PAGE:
Skip to main content

Beyond Madea and Mary Jones: My Hope

I can't begin to say how happy I was for Mo'Nique's Best Supporting Actress Oscar win, for the glowing tribute Oprah gave to Gabby Sidibe and the bright future she has, for Sandra Bullock winning for a role that had more depth than she's been able to show in a long, long time. I cheered for Katherine Bigelow and at the same time felt some sorrow that the first woman to win an Oscar for directing wasn't Barbra Streisand, who wasn't even nominated for "Yentl."

Once my euphoria died down, it hit me: Maybe Sandra and Katherine will be presented with a host of challenging projects and wonderful opportunities, but Gabby and Mo'Nique probably won't.

Although we don't have a plethora of black female Oscar winners -- Hattie McDaniel, Halle Berry, Whoopi Goldberg, Jennifer Hudson, and now Mo'Nique -- it seems that Hollywood just doesn't seem to know quite what to do with black female Oscar winners, or even black female Oscar nominees -- Ruby Dee, Diana Ross (who was robbed for "Lady Sings The Blues"), Diahann Carroll, Angela Bassett, Sophie Okonedo, Taraji P. Henson, Queen Latifah, even Oprah herself. Seems to me that if a black woman isn't playing someone tragic or just tragically cartoonish, she isn't playing much at all on the big screen. Yes, there are more opportunities than ever before, but is that really saying much?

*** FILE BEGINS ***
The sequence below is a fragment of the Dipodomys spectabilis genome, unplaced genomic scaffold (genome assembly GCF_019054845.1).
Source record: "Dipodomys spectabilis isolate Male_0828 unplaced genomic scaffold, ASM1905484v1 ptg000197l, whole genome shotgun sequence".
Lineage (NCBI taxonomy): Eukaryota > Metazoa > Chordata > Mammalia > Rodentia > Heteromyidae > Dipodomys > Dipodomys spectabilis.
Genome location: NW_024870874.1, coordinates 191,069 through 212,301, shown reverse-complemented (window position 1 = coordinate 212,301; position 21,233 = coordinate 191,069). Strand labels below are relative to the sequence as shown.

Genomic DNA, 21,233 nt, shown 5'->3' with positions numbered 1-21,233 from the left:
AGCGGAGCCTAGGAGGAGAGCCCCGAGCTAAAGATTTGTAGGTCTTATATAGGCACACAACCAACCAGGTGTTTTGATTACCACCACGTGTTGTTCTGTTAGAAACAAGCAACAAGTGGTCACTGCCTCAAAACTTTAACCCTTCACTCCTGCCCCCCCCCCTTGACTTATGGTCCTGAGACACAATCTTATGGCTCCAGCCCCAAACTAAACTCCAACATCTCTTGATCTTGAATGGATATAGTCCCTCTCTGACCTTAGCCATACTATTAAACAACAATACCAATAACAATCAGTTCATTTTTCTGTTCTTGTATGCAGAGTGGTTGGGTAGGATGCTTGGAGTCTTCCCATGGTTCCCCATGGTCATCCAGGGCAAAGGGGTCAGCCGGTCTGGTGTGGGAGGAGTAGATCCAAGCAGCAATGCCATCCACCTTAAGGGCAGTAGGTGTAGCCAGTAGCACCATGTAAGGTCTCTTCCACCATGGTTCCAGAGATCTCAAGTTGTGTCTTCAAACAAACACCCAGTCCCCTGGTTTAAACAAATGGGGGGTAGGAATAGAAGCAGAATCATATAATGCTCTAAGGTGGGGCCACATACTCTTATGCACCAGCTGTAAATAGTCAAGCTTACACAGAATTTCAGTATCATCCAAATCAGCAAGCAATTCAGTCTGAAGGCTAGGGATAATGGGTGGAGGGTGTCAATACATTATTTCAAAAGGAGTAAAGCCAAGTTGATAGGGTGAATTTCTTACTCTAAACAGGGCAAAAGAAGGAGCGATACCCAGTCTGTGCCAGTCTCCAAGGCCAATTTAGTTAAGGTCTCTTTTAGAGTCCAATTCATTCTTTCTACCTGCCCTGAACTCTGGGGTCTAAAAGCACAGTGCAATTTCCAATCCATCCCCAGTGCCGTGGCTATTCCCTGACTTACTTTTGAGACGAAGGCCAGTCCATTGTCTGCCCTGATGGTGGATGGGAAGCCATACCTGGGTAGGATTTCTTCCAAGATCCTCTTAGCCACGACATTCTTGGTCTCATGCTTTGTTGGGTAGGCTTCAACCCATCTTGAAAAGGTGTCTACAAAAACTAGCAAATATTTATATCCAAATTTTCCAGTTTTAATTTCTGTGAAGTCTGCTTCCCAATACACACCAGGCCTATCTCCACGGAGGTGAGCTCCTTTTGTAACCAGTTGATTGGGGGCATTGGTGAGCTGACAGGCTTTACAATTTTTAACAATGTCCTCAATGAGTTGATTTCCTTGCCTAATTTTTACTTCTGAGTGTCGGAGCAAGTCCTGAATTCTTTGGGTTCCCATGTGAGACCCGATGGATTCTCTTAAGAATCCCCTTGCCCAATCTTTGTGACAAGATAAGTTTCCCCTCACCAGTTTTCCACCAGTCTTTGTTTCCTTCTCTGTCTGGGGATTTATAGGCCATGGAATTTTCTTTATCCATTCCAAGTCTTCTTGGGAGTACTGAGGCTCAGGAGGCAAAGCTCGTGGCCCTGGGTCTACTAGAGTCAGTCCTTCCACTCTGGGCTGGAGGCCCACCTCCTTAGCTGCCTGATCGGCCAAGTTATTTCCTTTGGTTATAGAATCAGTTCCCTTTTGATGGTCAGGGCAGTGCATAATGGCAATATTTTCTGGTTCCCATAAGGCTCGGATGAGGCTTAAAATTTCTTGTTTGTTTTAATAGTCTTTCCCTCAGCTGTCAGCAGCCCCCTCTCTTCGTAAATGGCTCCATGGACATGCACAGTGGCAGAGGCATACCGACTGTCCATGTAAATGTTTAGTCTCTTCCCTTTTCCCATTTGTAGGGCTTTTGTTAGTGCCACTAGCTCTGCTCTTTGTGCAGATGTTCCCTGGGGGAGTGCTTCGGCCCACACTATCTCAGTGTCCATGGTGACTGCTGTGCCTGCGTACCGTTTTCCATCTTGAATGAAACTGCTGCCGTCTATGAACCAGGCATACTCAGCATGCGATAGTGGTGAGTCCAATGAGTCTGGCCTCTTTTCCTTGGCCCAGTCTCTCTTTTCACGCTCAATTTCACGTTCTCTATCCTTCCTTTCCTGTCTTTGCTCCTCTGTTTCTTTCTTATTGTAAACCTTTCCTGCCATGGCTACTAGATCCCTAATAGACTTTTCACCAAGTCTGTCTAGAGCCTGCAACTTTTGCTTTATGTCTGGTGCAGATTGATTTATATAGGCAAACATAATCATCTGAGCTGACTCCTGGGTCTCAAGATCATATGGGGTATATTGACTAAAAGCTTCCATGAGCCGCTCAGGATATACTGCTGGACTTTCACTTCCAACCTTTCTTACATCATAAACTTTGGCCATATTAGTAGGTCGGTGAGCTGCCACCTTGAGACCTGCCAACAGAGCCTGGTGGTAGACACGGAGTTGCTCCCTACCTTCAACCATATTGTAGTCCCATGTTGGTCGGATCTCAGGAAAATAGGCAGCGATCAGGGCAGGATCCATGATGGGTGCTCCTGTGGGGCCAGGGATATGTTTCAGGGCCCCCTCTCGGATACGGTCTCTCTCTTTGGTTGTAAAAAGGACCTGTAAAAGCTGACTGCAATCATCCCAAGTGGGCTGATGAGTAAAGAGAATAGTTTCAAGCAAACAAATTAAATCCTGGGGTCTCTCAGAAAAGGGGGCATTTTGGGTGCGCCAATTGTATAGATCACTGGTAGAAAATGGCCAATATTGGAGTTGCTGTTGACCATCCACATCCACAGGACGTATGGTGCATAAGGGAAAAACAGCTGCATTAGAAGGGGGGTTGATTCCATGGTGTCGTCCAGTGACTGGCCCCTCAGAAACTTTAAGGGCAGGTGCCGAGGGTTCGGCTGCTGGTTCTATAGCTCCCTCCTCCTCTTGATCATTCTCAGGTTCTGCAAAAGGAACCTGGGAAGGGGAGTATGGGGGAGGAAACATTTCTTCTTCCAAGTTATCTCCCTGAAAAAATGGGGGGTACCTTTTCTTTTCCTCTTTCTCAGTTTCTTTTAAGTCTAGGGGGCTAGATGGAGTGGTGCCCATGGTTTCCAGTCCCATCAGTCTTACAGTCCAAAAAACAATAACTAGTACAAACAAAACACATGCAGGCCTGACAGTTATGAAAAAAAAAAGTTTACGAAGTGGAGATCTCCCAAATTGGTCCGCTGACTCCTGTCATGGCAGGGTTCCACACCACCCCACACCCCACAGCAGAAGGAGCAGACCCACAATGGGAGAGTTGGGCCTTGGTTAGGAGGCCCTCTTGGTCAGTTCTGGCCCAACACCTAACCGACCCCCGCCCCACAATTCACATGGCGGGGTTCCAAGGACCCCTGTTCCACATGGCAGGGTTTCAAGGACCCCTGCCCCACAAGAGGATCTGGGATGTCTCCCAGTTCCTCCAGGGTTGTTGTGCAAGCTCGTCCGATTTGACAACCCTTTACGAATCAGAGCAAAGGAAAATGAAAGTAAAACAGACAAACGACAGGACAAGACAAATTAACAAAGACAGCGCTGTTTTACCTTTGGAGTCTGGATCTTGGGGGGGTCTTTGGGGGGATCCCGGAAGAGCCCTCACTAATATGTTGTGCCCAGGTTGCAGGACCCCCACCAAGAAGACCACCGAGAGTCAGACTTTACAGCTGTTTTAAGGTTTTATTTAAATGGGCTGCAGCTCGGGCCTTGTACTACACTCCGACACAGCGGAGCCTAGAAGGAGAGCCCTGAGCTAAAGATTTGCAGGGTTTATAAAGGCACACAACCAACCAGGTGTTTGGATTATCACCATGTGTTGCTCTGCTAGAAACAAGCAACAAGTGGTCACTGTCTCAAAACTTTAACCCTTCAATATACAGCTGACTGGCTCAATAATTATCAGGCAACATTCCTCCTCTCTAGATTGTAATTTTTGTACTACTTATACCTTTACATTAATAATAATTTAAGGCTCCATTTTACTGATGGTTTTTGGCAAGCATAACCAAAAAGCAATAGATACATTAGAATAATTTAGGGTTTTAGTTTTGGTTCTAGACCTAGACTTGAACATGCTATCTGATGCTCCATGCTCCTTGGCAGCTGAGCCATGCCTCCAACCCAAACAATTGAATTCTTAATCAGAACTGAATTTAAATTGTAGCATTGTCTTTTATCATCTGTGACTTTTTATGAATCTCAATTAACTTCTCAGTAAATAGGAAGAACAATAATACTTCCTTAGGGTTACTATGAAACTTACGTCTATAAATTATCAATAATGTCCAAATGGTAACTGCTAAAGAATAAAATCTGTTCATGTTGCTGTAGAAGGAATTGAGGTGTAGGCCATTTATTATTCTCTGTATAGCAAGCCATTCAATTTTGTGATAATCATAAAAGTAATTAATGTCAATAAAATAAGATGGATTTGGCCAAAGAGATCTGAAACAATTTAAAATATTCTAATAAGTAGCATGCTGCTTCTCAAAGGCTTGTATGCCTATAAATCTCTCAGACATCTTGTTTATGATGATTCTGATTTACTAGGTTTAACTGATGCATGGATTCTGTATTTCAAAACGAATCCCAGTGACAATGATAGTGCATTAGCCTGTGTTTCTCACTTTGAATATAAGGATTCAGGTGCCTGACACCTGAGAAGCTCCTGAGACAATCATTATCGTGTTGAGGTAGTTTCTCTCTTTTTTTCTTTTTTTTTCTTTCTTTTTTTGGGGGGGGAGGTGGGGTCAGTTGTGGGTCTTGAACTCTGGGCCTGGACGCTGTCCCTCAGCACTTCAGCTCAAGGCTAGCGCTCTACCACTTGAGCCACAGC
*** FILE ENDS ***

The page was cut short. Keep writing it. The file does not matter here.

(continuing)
Surely there must be opportunities for black women film actresses beyond the characters of Madea and Mary Jones. And Madea isn't even played by a woman.

Now, don't get me wrong -- I'm not knocking Tyler Perry's Madea or Sapphire's Mary Jones. Although I find Madea to be cartoonish and over-the-top, I'd be lying if I said she didn't remind me of some of the women in my family. And I appreciate that Perry at least tries to include a message, however heavy-handed, in all of his movies. And, truth be told, the Mary Joneses of the world do indeed exist, in all races and both genders.

But there's so much more to the African American female experience than Madea and Mary Jones. Is it because we reward the Madea- and Mary Jones-type roles that Hollywood thinks we won't reward anything else that demonstrates the breadth and depth of the African American female experience? I'd like to believe wider and deeper kinds of roles will be forthcoming for Gabby Sidibe and Mo'Nique, and not just when a best-selling white author is wonderfully and laudibly adept at capturing the breadth and depth of our experiences (Sue Monk Kidd's "The Secret Life of Bees" and, I would imagine, Kathryn Stockett's "The Help"), but when a black author does, too. Can someone tell me why Edward P. Jones' "The Known World" or J. California Cooper's "In Search of Satisfacton" hasn't made it to the big screen yet? Or anything by Octavia Butler or Pearl Cleage?

I understand that Gabby Sidibe has snagged a role on a television show, and Mo'Nique, God bless her, has her own show. My hope for Mo'Nique, Gabby, and all the Oscar-nominated fabulous black actresses who preceded them is that they will be afforded equal and ample opportunities to practice their craft and show the world that there's so much more to us than gun-toting drag grannies and unsympathetic abusers.